Accepting hardship and punishment was part of the price of leadership and Peter and Paul both experienced trials in the world in the course of following the Lord.  As the “rocks” upon which the Church is built, the lives of these two patrons is filled with the weakness of their humanity before they are blessed with the revelation of the Lord. 

They had to pass through these tests and accept their frailty before they were able to fulfill their ultimate mission in the Church on earth and unlock the gates of heaven.


What are you doing to build the Church?

Peter had to overcome himself and the world to be the first Pope.  Peter may have been as unlikely a choice for the first pope as Cardinal Bergoglio was to be the current Pope.  According to an article in America magazine, Pope Francis’ story would not have made a believable novel.  Yet as he passes the first hundred days of his Papacy, Francis has inspired many in the world with his life, his story and how he is working to change the Church and the Vatican by being a pastor who preaches in word and deed.

What are you doing to build the Church in word and deed during these challenging times? How are you going beyond your own personal limitations (the chains on your wrists) to lay another brick in the construction of the Kingdom today?

Friday, June 28, 2013

Walk in My Presence and Be Blameless

Walk in My Presence and BeBlameless

Memorial of Saint Irenaeus, Bishop and Martyr

By Melanie Rigney

When Abram was ninety-nine years old, the Lord appeared to him and said: “I am the God the Almighty. Walk in my presence and be blameless.” (Genesis 17:1)
Blessed are you who fear the Lord, who walk in his ways! For you shall eat the fruit of your handiwork; blessed shall you be, and favored.  (Psalms 128:1-2)
And then a leper approached, did (Jesus) homage, and said, “Lord, if you wish, you can make me clean.” He stretched out his hand, touched him, and said, “I will do it. Be made clean.” His leprosy was cleansed immediately. (Matthew 8:1-3)

Jesus, hold my hand and steady my steps as I move closer and closer.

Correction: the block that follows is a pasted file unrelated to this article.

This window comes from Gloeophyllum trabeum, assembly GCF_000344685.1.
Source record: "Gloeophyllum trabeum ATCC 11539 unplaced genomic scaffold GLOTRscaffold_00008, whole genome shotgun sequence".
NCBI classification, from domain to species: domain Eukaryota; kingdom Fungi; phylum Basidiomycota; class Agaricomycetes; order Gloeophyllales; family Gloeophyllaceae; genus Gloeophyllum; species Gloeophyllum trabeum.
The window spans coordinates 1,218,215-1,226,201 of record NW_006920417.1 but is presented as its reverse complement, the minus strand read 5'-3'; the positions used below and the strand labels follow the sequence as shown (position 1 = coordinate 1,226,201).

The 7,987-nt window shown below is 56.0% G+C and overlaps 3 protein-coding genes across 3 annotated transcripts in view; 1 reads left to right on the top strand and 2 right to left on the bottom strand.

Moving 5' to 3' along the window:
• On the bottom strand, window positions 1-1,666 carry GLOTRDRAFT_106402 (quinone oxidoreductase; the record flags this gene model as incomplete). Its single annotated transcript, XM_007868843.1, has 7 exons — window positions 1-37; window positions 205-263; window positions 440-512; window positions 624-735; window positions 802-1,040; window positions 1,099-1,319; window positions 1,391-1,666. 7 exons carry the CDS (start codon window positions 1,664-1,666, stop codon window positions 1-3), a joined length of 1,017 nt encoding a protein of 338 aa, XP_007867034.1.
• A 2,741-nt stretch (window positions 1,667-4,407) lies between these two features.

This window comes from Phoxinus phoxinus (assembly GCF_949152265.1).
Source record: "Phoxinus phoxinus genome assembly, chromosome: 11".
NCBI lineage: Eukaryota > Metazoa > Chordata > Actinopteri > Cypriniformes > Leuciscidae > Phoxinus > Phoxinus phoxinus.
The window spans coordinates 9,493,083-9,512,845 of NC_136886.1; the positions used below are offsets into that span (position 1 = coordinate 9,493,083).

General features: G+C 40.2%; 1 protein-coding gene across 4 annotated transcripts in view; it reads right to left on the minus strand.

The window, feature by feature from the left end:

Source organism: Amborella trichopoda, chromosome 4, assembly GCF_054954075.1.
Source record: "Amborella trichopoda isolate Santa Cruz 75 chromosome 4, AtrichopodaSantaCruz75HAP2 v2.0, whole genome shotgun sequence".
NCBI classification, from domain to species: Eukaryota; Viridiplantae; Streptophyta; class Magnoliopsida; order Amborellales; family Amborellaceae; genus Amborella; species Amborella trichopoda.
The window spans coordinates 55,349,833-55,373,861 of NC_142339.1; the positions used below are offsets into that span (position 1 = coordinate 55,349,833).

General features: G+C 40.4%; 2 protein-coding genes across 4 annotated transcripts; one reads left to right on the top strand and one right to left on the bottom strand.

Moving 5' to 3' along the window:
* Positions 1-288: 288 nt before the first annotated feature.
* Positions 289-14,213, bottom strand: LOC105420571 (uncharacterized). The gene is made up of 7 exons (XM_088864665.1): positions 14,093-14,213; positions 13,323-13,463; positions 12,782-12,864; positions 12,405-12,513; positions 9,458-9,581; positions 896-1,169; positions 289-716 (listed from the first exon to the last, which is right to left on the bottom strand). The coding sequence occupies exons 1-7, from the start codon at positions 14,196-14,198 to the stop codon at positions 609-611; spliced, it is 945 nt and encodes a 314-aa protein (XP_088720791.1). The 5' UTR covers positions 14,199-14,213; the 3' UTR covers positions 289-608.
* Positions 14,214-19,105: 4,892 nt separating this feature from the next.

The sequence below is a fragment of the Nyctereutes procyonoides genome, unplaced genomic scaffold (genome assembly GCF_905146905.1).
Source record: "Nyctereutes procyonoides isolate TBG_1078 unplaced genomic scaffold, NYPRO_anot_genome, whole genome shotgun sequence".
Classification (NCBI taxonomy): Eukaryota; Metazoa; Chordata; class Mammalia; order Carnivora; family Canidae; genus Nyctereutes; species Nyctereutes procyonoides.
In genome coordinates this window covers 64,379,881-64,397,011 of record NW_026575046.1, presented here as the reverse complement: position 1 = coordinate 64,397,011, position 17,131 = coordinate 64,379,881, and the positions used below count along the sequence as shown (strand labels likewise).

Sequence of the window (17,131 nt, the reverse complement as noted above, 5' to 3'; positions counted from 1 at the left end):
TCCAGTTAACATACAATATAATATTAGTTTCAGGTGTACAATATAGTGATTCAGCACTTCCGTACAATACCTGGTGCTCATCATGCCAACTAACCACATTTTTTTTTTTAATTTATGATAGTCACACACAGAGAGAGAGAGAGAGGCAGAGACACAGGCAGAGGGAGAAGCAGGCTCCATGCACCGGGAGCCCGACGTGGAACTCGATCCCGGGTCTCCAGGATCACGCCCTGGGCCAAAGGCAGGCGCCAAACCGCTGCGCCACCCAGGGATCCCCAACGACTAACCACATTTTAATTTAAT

It’s just a walk, after all. Or at least, it often starts that way.

God asks us to walk with him, to spend time with him. He asked Abraham to do that… and then explained that he was sending Sarah and Abraham a son, to be named Isaac. As he prostrated himself, Abraham laughed at the ridiculousness of the idea… but he got up and walked and believed.

Psalm 128 is among the Songs of Ascents, the fifteen psalms that were sung by those on pilgrimage to Jerusalem to attend a major Jewish festival (Pesach/Passover, Shavuot or Sukkot). It calls up blessings of a wonderful life, brimming with prosperity and a loving family. But it begins with a walk with the Lord.

Imagine the leper waking up that day and thinking, “This is the day I approach him.” It also proved to be the day that he was cured. But it began with the courage to take that first step of a walk.

It’s just a walk, after all, that God requests. But that walk can change the world—and the way we look at it, and ourselves.

We’re halfway through the U.S. Council of Catholic Bishop’s “Fortnight for Freedom,” two weeks of prayer and action to counter challenges to religious liberty. Check out the bishops’ Web site ( or Facebook page (!/events/112770708922317/?fref=ts) for ideas on how you can participate.

Thursday, June 27, 2013

Everyone Who Listens and Acts

Thursday of the Twelfth Week in Ordinary Time

The LORD’s messenger found her by a spring in the wilderness, the spring on the road to Shur, and he asked, “Hagar, maid of Sarai, where have you come from and where are you going?”  She answered, “I am running away from my mistress, Sarai.”  But the LORD’s messenger told her: “Go back to your mistress and submit to her abusive treatment.  I will make your descendants so numerous,” added the LORD’s messenger, “that they will be too many to count.  Genesis 16:7-10 

“Everyone who listens to these words of mine and acts on them will be like a wise man who built his house on rock. The rain fell, the floods came, and the winds blew and buffeted the house.  But it did not collapse; it had been set solidly on rock.”  Matthew 7:24-25

Give us the fortitude of Sarai to face whatever forces of abuse we encounter in the world.  Jesus, stand by our side as we endure, like you, the injuries inflicted on us physically, mentally, emotionally or spiritually.  Holy Spirit, set us free from the desire to retreat back into our cocoon of protection so we can stand up to listen to the Word and act on it.  

Listen AND act.  Both parts of the command make up what we are supposed to do as followers of Jesus.  The listening part can be confusing and sometimes even confounding.  Put yourself in the shoes of Sarai.  She was told to return to an abusive situation.  There was no safe house for her escape.    No shelter for battered and abused women.  No home for unwed, expectant mothers. 
Sarai has no husband to protect her.  And the messenger of the Lord instructs her to go back to the bad situation from which she came?!

Listening and acting may be just as difficult and confusing for us today with mixed messages coming from all directions.  Yet, if we are to build the foundation of our lives on the words of ONE, may we use the words of Jesus.
Where are YOU coming from today and where are YOU going?  What message might the angel of the Lord deliver to answer you today?